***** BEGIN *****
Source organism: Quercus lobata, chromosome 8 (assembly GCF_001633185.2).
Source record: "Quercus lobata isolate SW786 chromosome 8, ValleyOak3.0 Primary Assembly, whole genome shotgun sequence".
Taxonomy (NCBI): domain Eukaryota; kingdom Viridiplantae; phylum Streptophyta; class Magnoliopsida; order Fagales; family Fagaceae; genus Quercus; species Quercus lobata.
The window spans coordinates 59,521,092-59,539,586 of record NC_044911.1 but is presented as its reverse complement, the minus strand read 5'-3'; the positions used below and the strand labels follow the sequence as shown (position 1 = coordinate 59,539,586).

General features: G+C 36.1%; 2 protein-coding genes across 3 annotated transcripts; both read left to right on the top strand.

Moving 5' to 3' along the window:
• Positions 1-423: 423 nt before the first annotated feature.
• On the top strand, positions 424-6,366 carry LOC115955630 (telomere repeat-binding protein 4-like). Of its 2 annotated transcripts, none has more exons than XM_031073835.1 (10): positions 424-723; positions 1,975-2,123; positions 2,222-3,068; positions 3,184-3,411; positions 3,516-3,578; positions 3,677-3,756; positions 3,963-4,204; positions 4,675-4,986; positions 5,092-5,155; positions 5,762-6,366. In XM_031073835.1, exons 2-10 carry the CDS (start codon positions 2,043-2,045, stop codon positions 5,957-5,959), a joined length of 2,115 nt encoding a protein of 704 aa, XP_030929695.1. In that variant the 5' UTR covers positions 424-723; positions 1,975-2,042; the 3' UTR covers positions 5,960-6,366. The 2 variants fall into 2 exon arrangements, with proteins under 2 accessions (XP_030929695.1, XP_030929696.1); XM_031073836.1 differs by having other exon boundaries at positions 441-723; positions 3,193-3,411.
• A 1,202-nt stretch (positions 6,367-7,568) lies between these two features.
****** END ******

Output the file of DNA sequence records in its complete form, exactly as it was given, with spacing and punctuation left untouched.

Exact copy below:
Source organism: Quercus lobata, chromosome 8 (assembly GCF_001633185.2).
Source record: "Quercus lobata isolate SW786 chromosome 8, ValleyOak3.0 Primary Assembly, whole genome shotgun sequence".
Taxonomy (NCBI): domain Eukaryota; kingdom Viridiplantae; phylum Streptophyta; class Magnoliopsida; order Fagales; family Fagaceae; genus Quercus; species Quercus lobata.
The window spans coordinates 59,521,092-59,539,586 of record NC_044911.1 but is presented as its reverse complement, the minus strand read 5'-3'; the positions used below and the strand labels follow the sequence as shown (position 1 = coordinate 59,539,586).

General features: G+C 36.1%; 2 protein-coding genes across 3 annotated transcripts; both read left to right on the top strand.

Moving 5' to 3' along the window:
• Positions 1-423: 423 nt before the first annotated feature.
• On the top strand, positions 424-6,366 carry LOC115955630 (telomere repeat-binding protein 4-like). Of its 2 annotated transcripts, none has more exons than XM_031073835.1 (10): positions 424-723; positions 1,975-2,123; positions 2,222-3,068; positions 3,184-3,411; positions 3,516-3,578; positions 3,677-3,756; positions 3,963-4,204; positions 4,675-4,986; positions 5,092-5,155; positions 5,762-6,366. In XM_031073835.1, exons 2-10 carry the CDS (start codon positions 2,043-2,045, stop codon positions 5,957-5,959), a joined length of 2,115 nt encoding a protein of 704 aa, XP_030929695.1. In that variant the 5' UTR covers positions 424-723; positions 1,975-2,042; the 3' UTR covers positions 5,960-6,366. The 2 variants fall into 2 exon arrangements, with proteins under 2 accessions (XP_030929695.1, XP_030929696.1); XM_031073836.1 differs by having other exon boundaries at positions 441-723; positions 3,193-3,411.
• A 1,202-nt stretch (positions 6,367-7,568) lies between these two features.